Back before the term "indie rock" morphed from a statement of fact into a signifier of genre, Camper Van Beethoven was among the vanguard of '80s-era bands that had no use for major labels. Luminaries such as Husker Du, the Replacements and the Minutemen were among CVB's contemporaries. But while those acts played their punkish noise-pop relatively straight, the Campers got goofy about it, checking in with warped, irony-drenched gems such as "Take the Skinheads Bowling" and "(We're a) Bad Trip." (Sample verse: "Came to your party / Drank all the beer / 'Cause we're a bad trip.")
On CVB's best-ever song, "Where the Hell Is Bill?," bandleader David Lowery rattles off a litany of possible reasons why the group's trend-spotting drummer has gone AWOL. "Maybe he went to get a sideways haircut," Lowery intones dryly over twangy guitars and a lock-step country beat. "Maybe he went to go mod-ska dancing."
Like many of its peers, the band did eventually sign with a major, but some things never change. Fifteen years after calling it quits, the original members of CVB have returned to action with a disc that harks back to the band's halcyon days -- albeit with an au courant twist: "New Roman Times" is framed as a political rock opera, a far-flung tale about a young Texan who signs on with the military, heads out to war and eventually comes home drug-addled and full of doubts about the U.S. government.
But wait, there's more: After his return, the ex-soldier joins a private security firm -- the too richly named TexSecurIntellicorp -- and although it turns out that he doesn't much like his new gig, the album's liner notes report that the young man does enjoy "hanging out with drug dealers and arms traffickers."
Got all that? No? Not to worry: The disc doesn't rise or fall with its far-fetched narrative. And though its plotline does seem a tad portentous for this band of inveterate yuksters, there's no cause for alarm there, either. Frontman Lowery was born with his tongue lodged firmly in cheek, and "New Roman Times" bears just about the same relationship to protest music that "The Daily Show" does to the nightly news.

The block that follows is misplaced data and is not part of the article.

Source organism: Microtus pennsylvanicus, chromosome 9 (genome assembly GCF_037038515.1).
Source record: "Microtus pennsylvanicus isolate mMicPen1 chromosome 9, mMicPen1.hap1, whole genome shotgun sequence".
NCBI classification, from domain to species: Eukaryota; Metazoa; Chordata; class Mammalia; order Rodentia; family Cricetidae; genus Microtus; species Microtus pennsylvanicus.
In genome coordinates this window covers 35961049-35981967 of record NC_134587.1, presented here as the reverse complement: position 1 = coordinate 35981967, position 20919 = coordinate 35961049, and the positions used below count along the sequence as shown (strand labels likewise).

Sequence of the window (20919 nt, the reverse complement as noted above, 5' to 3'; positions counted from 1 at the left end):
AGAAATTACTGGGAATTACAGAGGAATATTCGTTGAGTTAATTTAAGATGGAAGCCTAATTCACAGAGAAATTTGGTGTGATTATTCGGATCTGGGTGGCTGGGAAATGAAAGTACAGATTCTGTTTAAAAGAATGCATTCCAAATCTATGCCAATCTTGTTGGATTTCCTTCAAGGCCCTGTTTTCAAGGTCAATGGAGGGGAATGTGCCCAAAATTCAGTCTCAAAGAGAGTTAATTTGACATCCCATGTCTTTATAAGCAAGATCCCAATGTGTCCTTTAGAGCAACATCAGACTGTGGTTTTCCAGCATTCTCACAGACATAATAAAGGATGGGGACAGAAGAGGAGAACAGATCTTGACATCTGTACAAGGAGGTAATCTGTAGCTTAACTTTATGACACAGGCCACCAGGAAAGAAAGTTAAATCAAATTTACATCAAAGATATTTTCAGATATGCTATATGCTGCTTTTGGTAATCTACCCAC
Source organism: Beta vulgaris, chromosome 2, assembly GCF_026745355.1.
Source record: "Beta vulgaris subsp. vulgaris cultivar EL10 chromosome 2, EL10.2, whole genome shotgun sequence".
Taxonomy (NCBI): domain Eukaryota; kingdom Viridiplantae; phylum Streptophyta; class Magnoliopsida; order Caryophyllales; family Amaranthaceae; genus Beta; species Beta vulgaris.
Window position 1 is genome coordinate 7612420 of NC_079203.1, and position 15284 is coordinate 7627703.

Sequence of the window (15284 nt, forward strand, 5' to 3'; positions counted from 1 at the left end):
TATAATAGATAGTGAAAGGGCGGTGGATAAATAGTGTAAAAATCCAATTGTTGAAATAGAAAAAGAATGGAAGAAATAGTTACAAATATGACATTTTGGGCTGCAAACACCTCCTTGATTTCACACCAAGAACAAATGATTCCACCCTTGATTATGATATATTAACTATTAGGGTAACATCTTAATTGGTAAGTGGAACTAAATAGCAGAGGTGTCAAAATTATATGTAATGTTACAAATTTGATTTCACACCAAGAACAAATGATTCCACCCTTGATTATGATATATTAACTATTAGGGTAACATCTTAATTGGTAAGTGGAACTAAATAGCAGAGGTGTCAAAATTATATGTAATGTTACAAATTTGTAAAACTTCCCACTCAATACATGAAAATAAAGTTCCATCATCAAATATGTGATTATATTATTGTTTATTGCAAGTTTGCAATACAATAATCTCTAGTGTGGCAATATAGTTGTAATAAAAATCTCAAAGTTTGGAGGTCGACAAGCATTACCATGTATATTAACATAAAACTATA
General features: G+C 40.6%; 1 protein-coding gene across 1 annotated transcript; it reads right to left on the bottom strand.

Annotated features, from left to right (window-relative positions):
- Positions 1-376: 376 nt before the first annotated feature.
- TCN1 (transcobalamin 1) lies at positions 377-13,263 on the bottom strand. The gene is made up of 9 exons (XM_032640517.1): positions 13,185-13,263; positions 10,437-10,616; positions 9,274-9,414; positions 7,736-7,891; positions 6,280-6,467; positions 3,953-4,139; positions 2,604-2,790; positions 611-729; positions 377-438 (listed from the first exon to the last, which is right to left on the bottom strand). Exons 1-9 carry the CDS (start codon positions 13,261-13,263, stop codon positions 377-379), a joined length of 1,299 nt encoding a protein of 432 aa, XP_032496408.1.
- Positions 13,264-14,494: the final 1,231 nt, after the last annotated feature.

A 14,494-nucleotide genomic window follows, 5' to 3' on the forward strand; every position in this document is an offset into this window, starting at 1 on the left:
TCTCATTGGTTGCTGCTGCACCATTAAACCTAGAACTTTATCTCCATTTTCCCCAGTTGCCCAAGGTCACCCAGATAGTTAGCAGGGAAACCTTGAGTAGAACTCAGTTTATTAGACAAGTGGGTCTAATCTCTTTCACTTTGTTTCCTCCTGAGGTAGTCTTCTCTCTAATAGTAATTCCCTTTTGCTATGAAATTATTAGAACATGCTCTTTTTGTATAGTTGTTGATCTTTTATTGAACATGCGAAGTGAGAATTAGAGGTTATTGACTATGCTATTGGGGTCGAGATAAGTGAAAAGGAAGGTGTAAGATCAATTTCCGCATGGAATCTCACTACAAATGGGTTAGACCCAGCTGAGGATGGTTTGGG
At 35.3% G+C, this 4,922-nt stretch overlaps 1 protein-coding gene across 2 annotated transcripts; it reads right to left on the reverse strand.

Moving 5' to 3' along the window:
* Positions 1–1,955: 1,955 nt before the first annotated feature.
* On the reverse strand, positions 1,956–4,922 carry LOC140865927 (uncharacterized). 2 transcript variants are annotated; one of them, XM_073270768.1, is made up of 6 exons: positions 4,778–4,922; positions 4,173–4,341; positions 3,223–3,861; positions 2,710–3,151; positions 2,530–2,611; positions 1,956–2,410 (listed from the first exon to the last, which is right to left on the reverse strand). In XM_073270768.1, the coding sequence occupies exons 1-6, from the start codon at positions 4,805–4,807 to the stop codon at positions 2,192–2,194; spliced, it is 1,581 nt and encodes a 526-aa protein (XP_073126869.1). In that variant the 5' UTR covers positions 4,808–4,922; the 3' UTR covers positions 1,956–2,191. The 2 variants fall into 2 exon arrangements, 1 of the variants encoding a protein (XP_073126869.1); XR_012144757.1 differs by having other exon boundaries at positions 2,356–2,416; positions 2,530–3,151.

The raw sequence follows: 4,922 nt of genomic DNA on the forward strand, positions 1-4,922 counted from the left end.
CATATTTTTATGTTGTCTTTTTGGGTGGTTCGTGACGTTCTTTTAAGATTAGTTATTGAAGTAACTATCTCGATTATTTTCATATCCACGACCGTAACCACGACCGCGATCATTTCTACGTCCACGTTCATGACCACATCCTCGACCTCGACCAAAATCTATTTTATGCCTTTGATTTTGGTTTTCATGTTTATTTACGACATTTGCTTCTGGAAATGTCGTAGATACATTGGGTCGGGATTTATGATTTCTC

That, of course, is to its great advantage. Throughout the album, the Campers ably juxtapose fiddle-streaked folk-rock ("51-7," "That Gum You Like Is Back in Style") with the kind of self-consciously bombastic prog-rock ("Sons of the New Golden West," "White Fluffy Clouds") that long ago gave concept albums a well-deserved bad name. On one of the latter, "The Long Plastic Hallway," Lowery dispels any delusions of Jethro Tull-like grandeur by conjuring serpents whose "tongues were red and pointy" -- and then promptly noticing that "they were wearing very cool shoes."
A little later in the track, Lowery even name-checks David Byrne and celebrity DJ Rodney on the ROQ, presumably just to make sure everyone is paying attention -- and that we're all in on the joke. Indeed, at its best, "New Roman Times" is an apocalyptic comedy album set to music worthy of its makers' '80s heyday.